The Great Smoky Mountains hosts millions of vacationers on an annual basis. Particularly during peak season, crowds are in abundance and waits frequent at restaurants and attractions. However, another side of the Smokies exists for travelers looking for a Smoky Mountain vacation that strays from the norm. Secluded Smoky Mountain cabins, quaint boutiques, delightfully hidden dining, and breathtaking views without the crowds - these are some of the hidden gems of the Smoky Mountains that wait for those who take the time to look for them.
Luckily for those who don't have time to scour for things to do in the Smokies off the beaten path, this list of 12 hidden gems of Smoky Mountains offers a good place to start. But make sure to do some exploring on your own as well. You'll be surprised what unique things to do in Pigeon Forge and Gatlinburg wait to be discovered on side streets and deep within the rolling hills.
Hidden Gems in The Smoky Mountains- Hikes
Enjoy the hidden gems of the Smoky Mountains at often overlooked hiking trails in the Great Smoky Mountains. While there are plenty that could have made this list of things to do in the Smokies of the beaten path, here are two particularly secluded, interesting (as well as easy) hiking trails in the Smokies.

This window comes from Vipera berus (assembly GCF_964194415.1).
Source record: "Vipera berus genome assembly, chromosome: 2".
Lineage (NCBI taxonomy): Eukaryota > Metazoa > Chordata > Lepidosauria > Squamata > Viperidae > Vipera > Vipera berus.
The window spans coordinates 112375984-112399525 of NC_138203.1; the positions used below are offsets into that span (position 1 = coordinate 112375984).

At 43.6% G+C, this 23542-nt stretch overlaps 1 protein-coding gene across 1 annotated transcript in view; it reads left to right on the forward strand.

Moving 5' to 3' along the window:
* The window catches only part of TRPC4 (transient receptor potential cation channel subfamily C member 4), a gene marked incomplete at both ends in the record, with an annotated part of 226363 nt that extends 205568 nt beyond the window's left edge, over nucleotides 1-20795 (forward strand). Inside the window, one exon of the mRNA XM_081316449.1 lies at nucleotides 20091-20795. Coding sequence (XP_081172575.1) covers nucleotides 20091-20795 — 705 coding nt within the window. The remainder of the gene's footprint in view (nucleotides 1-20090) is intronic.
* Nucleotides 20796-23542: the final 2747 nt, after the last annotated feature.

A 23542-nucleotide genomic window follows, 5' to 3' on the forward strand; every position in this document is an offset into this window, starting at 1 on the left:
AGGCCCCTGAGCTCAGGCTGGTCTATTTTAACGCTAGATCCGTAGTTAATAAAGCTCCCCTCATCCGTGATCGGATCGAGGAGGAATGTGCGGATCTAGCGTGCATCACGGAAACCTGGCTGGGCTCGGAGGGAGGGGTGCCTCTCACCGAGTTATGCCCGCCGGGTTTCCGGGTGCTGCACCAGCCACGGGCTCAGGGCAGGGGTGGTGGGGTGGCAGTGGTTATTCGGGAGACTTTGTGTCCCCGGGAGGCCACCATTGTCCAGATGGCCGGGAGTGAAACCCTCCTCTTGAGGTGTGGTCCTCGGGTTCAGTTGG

- Walkers Sisters Cabin:
Resting in Little Greenbriar, a former Appalachia mountain community resting in a narrow valley carved into the southwestern slope of Cove Mountain, vacationers can access the hidden gems of the Smoky Mountains that are this homestead log cabin, springhouse, and corn crib by either the Cove Mountain Trail from the Sugarlands Visitor Center or the Little Brier Gap Trail from the Metcalf Bottoms picnic area. Here you'll discover historical landmarks in the Smokies that rival those found in Cades Cove and learn about the 5 spinster sisters who inhabited the building until the 1960's, clinging to their mountain traditions.
- White Oak Sinks:
Those looking for things to do in the Smokies off the beaten path will enjoy this 2-mile trail located of the Schoolhouse Gap Trail just past Turkeypen Ridge Trail that appears on no official trail maps of the area. At White Oak Sinks pieces of past history dot the landscape. Bits of rock walls, a collapsed chimney, metal cogs, and more rise from the moss-covered forest floor - hidden gems of the Smoky Mountains that speak of a bygone era. Additionally, caves and holes fill the area, creating a magnificent natural wonder. Waterfalls rush over the ridge and into caves. In the spring, pholx, yellow trillium, lady's slippers, and more wildflowers turn the forest into a colorful painters palette. Even in the heat of summer, hikers can enjoy nature's air-conditioning from the breezes coming from the cave. Stop by this hidden treasure on your way to Cades Cove, and you won't be disappointed.
Hidden Gems of the Smoky Mountains- Local Lunches
Those searching for things to do in Pigeon Forge and Gatlinburg away from the crowds will appreciate restaurants off the beaten path. While many unique mom-and-pop restaurants can be found in Wears Valley as well as the Gatlinburg Arts and Crafts Community. Here are two unique, healthy eateries in the Smokies vacationers will please your taste buds.
- Wild Plum Tea Room